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The Aquinas Archives: This week in 1950 ‘Angels in the Outfield’ sold by U of S professor By STAFF WRITER 1950 Aquinas Hollywood columnist Louella O. Parsons revealed in her syndicated column of Oct. 11 that MetroGoldwyn-Mayer (MGM) Studios had purchased “Angels in the Outfield,” a comedy written by Rev. Richard F. Grady, S.J., Chairman of the U. of S. English Department and Dean of the Evening school. Simultaneous with Miss Parson’s announcement was one by Thomas F. Brady in the New York Times and these were the first confirmations, in print, of rumors that had been current here for the past several weeks. Rev. Grady had previously squelched publication of the story both by The Aquinas and the Public Relations Office, though there had been broad hints over radio

station WUSV-FM in its nightly newscast that “The Jesuit community has received money for a play written by a member of its faculty in the English Department.” These hints escaped Rev. Grady’s blue-penciling and were broadcast several days before the Parson announcement. Originally written as a 98-page, one-hour radio comedy and modestly termed by its author as “just one of those things you knock out,” “Angels in the Outfield” concerns itself with a major league team that wins most of its games during a season, then drops to the cellar the following year. The Archangel Gabriel and a choir

of Angels promise to help the team’s depressed manager, Guffy McGovern, to regain his lost prestige but only after Guffy agrees to discontinue his profanity. The team makes a steady climb to the top of the standings and when word gets around to the other teams in the league, a series of complications results in the appearance of the manger and his team for a trial before the baseball commissioner. Rev. Grady has signed contracts with MGM for the outright sale of the story which will be made into a motion picture under its original title before next baseball season rolls around.

October 20, 1950

Hollywood veteran and Jesuit College alumnus, Spencer Tracy (Marquette U.), has been signed to play the leading role of Guffy McGovern. In publicizing the picture, it is presumed that MGM will not fail to capitalize on the fact that Playwright Grady hails from Philadelphia, famous not only for its scrapple and its historic American landmarks, but also as the home of the “Whiz (Did I hear you say ‘Fizz’) Kids.” The Scranton Times reporter who interviewed Rev. Grady observed in the lead of his story: “Perseverance pays off.” Evidently, Rev. Grady had hit a winning streak. It was but 10 days since his perseverance with regard to radio station WUSVFM had enabled him to bring that station onto the airwaves at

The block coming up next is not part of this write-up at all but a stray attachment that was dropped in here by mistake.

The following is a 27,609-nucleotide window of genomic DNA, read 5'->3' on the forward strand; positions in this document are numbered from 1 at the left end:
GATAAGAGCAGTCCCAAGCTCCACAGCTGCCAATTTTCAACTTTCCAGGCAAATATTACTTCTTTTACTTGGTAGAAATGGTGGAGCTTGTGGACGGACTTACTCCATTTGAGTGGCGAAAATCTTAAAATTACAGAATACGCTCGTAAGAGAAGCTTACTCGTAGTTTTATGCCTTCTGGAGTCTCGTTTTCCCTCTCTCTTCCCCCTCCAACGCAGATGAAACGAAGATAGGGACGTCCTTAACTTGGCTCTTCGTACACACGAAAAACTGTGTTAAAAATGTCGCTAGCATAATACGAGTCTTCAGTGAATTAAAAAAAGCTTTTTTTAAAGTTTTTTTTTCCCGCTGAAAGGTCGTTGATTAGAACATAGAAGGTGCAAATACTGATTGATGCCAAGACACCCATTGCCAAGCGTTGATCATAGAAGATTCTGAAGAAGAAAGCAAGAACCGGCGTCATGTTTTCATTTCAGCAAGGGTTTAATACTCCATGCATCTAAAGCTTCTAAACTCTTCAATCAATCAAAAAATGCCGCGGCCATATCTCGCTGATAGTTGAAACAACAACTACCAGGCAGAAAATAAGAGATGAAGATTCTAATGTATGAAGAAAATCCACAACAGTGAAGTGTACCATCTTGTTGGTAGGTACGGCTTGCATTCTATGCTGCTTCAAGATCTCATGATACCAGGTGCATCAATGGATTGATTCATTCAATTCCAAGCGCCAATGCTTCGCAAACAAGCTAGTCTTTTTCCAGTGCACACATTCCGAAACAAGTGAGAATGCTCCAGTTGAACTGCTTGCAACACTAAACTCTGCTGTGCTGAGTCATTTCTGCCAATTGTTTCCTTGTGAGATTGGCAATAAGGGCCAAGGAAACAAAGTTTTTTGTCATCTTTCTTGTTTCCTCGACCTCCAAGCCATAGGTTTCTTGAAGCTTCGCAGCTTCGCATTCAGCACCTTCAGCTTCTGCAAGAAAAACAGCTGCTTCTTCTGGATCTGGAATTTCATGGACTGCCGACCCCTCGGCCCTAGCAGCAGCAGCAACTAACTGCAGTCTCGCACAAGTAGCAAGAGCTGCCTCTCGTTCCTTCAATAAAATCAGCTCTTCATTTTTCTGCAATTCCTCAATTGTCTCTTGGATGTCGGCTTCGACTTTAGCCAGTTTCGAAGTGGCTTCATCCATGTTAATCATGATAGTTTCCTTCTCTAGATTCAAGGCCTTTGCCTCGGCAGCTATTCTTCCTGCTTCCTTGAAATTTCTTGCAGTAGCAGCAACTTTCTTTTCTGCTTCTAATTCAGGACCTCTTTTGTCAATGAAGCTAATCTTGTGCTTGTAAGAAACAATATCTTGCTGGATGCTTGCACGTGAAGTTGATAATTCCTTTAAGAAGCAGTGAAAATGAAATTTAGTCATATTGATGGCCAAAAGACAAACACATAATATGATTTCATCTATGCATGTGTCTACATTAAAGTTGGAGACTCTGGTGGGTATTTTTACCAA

File Photo

REV. RICHARD F. Grady, S.J.

88.1 megacycles. Now, as he was readying rehearsals for the U. of S. production of Broadway’s recent spy-thriller, “The Traitor,” came word of the MGM sale. Last week all was excitement and dither. Said one source close to Rev. Grady’s office: “the joint’s jumping.”


THE Aquinas

THURSDAY, OCTOBER 21, 2010

NEWS

3

People Profile: Dave Larson, Residence Life by kevin dermody and timothy mccormick News Editors Dave Larson, the Associate Director of Residence Life at The University, has been working here for the past three years. Mr. Larson came to The University in June 2008 from Purdue University, where he previously worked in the school’s Residence Life department. Hailing from the small town of Chesterton in northwest Indiana just outside of Chicago, Larson compares his proximity to the Windy City to that of Scranton students who live “just outside Philly.” He completed his undergraduate degree at Purdue University in 1998 in political science and communications. After graduating, Mr. Larson worked in managing car rentals and then as a logistics manager for Subaru manufacturing. After gaining a few years’ working experience, Mr. Larson returned to Purdue University for a job, while pursuing a master’s degree in education, specializing in student affairs. Mr. Larson sees ResLife having two sides; one of these sides deals with the business aspect of ResLife while the other focuses on students’ lives on campus. The business side deals with issues like housing assignments, while Larson’s side focuses on programming, enforcing policies, and hiring and training resident assistants. “Being a service to our students” is the main focus of ResLife and his job, according to

Timothy McCormick / News Editor

DAVE LARSON, Associate Director of Residence Life, has been working at The University since June 2008.